QSFer Andrew J. Peters has a new release release that takes inspiration from Near Eastern history and mythology:
Kelemun was bought from his peasant parents to tend the inner sanctum of the house of Aknon, where wealthy men pay mountain sapphires to behold the beautiful servants of the god. Chosen to bring offerings to Caliph, Kelemun captures the fascination of the young prince Praxtor who has never been denied anything his heart desires.
Ja’bar was hired to roughhouse wayward proselytes for the high priest Aknon-Horheb. In Qabbat’lee, it’s good paying work for a Stripeling, a jungle savage in the eyes of the city natives, and if he’s stingy and stays out of trouble, it will buy him a plot of river land.
But the splendor of Qabbat’lee is a mirage disguising a grotesquerie of corruption. When Kelemun and Ja’bar’s threads of fate entwine on a night of chilling betrayal, their only hope for redemption and survival may lie in one another.
From the author: “I wrote The City of Seven Gods as somewhat of an adult companion piece to my young adult Atlantis series The Seventh Pleiade and Banished Sons of Poseidon. It’s not so much magical fantasy as alternative history. Readers will recognize the geography of the world as ancient Egyptian. It’s an imagined story from the time period, and I also drew on languages and religious beliefs from Mesopotamia, Greece, and Africa.”
The principal fantasy element is the existence of a race of men called Stripelings who have “ebony and honey” striped skin. Explains Peters: “Race had significant political and social meanings in the ancient world, as it does today. From the writers of the time, we know that slavery was commonplace, as were prejudicial cultural beliefs. I was interested in exploring that through the character of Ja’bar who is essentially an immigrant in a ‘white’ city. His people call the foreigners Burghuls, because they’re ‘as plain and sticky as lumpy porridge.’ It was important to me to give equal time to Ja’bar’s perspective in order to broaden the way race is viewed in his world.”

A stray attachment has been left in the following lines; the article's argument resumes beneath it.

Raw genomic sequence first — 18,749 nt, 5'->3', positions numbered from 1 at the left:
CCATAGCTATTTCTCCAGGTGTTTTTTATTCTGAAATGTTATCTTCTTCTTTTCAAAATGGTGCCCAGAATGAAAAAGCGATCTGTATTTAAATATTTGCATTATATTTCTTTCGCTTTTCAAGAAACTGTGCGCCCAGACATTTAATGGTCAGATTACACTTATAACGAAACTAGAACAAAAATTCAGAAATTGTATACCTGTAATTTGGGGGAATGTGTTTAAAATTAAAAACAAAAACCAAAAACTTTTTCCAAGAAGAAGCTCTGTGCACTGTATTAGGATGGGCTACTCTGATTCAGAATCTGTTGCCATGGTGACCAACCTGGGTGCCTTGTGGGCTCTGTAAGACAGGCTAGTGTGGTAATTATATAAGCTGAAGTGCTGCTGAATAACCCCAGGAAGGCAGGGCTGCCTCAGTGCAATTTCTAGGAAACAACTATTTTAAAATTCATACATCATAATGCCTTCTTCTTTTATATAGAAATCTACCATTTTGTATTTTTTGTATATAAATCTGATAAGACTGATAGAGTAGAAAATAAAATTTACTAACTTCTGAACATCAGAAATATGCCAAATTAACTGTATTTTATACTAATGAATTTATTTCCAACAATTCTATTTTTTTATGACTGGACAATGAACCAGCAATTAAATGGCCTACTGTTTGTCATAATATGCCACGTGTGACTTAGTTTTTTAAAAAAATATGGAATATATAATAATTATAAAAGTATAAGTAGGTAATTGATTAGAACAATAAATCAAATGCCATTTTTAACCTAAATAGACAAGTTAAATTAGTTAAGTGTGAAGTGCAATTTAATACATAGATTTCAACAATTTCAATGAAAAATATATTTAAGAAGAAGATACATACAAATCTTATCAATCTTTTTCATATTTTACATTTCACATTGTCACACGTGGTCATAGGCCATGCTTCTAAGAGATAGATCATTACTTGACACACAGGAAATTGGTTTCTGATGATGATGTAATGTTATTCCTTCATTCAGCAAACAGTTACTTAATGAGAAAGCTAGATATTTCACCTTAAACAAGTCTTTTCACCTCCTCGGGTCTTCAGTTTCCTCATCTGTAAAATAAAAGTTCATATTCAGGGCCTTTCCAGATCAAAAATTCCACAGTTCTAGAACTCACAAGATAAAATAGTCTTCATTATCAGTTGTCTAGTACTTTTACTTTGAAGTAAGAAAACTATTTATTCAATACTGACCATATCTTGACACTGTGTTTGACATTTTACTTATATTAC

The story has queer themes that may as well be provocative to some readers. “I’m curious, and truthfully, a little ansty about how some of the storylines will be received,” Peters says. “Male prostitution is portrayed. That alone isn’t new or shocking. We know some ancient world religions had a tradition of temple prostitution, and it’s hard to imagine that it was not exploitative of young women and men. But it was difficult not to be too heavy-handed about my personal views about sexual exploitation. On the other hand, I didn’t want to eroticize it. Prostitution is one of several ways in which a very small elite maintains wealth and power in the fictional city of Qabbat’lee.”
The City of Seven Gods is the first book in a planned series about a world where religions and civilizations clash, men are bought and sold for a variety of purposes, and common people like Kelemun and Ja’bar have to figure out a way to eke out an existence. The story alternates between the two men’s points-of-view as they negotiate corruptive forces and try to find a safe place for themselves in the world.
Just for QSFers, Andrew is offering a limited number of e-copies for readers who are interested in providing a review. Drop a comment with your e-mail address or contact him at [email protected].
Andrew J. Peters writes fantasy for readers of all ages. His young adult Atlantis series has been highly praised. Banished Sons of Poseidon was a Best of 2015 pick by All Our Worlds Diverse Fantastic Fiction. The Seventh Pleiade garnered an honorable mention in the 2014 Rainbow Book awards. His Werecat series was a finalist in The Romance Reviews’ 2016 Readers’ Choice Awards. This year, he released two series: Poseidon and Cleito and The City of Seven Gods (The Lost Histories, Book One). Andrew writes the monthly column “Dispatches from Hogwarts G.S.A.” for QSF. He lives in New York City with his husband and their cat Chloë.